Balaclava-clad men seen near van in moments before Madrid blast: Witness


Sun, Mar 14, 2004 - Page 6

A man presented by Spanish television as a witness who led police to a suspicious van after this week's deadly bombings said Friday he had seen three men wearing balaclavas near the vehicle shortly before powerful blasts ripped through suburban trains killing 199 people.

The man, whose identity was not given, told TVE's Informe semanal program he had been surprised to see the trio wearing the winter gear in Alcala de Henares, east of the capital, even though temperatures were rather mild on Thursday morning when the attacks were carried out.

Two of the young men remained near the vehicle while the third, carrying a backpack and another bag and described as rather tall, headed to the Alcala train station from where the doomed trains departed for Madrid, he said.

After Thursday's attacks the man had told police about the suspicious van in which investigators later found seven detonators and an audio tape with Koranic verses.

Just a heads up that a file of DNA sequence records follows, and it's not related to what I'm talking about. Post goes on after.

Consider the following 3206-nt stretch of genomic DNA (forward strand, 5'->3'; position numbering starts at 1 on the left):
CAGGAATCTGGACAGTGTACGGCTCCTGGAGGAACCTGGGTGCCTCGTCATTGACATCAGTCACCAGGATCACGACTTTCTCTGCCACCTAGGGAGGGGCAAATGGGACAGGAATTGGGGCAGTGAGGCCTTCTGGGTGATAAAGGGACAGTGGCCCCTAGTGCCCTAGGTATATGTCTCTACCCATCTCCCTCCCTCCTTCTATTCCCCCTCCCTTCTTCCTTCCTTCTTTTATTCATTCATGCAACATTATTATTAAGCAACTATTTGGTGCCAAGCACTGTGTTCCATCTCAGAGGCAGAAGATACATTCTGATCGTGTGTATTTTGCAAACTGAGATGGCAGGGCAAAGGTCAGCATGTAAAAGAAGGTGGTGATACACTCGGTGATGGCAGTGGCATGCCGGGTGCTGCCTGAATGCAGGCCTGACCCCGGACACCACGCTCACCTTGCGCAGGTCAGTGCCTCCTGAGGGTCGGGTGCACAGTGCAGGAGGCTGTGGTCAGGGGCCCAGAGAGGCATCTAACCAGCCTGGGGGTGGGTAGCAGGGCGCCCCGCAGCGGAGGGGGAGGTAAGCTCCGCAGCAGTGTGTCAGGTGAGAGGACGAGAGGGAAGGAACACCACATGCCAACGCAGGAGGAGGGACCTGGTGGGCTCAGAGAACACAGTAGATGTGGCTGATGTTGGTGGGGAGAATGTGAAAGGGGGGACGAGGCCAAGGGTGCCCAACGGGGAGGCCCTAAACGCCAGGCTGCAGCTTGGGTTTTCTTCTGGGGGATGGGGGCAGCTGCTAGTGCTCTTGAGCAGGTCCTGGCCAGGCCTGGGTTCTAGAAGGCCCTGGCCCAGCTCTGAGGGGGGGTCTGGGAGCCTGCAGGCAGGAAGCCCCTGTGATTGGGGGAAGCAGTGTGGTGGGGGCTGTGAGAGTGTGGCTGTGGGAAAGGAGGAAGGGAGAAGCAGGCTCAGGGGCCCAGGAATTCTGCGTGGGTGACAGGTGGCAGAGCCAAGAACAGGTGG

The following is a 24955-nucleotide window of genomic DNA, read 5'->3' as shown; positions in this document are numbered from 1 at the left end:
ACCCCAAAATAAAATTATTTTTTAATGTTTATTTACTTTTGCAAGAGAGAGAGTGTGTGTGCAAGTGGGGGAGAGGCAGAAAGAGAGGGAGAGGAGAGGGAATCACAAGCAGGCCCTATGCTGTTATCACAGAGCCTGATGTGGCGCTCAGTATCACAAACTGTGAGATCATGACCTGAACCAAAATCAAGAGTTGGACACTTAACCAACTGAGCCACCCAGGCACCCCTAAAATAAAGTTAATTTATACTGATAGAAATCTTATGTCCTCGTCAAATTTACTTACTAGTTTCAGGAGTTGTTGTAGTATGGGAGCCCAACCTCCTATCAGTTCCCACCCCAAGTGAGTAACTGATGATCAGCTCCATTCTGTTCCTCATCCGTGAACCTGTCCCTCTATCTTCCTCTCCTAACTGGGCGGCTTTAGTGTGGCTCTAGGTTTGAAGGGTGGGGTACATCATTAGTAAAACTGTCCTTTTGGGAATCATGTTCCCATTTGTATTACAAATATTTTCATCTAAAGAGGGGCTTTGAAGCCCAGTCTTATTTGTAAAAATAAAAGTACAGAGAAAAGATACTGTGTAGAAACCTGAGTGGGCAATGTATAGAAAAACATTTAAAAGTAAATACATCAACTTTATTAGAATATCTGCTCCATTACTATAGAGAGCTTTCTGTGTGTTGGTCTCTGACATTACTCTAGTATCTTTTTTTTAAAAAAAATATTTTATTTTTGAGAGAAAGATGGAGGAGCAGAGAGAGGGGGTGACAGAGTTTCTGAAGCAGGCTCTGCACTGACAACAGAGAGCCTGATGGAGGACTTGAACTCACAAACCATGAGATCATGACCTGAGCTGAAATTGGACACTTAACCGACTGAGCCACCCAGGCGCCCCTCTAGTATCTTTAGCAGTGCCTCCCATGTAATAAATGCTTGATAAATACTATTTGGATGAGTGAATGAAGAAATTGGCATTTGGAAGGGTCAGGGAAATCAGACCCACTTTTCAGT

Interior Minister Angel Acebes said Thursday the van had been reported stolen. The verses in Arabic were among those "usually used to teach the Koran," and that they "did not contain any threat," he said.

The find added a new element to the investigation into the blasts, which went off in rush-hour morning trains, also wounding more than 1,400 people.

The Spanish government has blamed the armed Basque separatist group ETA for the carnage, but there have been growing fears the attacks could have been carried out by Al-Qaeda in retaliation for Spain's role in the US-led occupation of Iraq.

A temporary morgue set up at Juan Carlos exhibition center in northern Madrid for the bodies of the bomb attacks was closed Friday night after a first batch of identifications, a justice ministry official said.

Of the 193 bodies taken to the morgue, 153 have been identified and returned to their families.

The 40 others were to be transferred to a morgue at Almudena cemetery in Madrid, justice secretary of state Rafael Catala said.

Remains that are still unidentified because they are lacking distinctive signs like fingerprints will undergo DNA tests. Authorities hope to be able to identify them within 36 hours.

Madrid's regional government meanwhile said that 289 of the 1,482 people wounded in the attacks were still hospitalized late Friday.

Eighteen of them were in critical condition, 175 were seriously hurt and 48 slightly injured.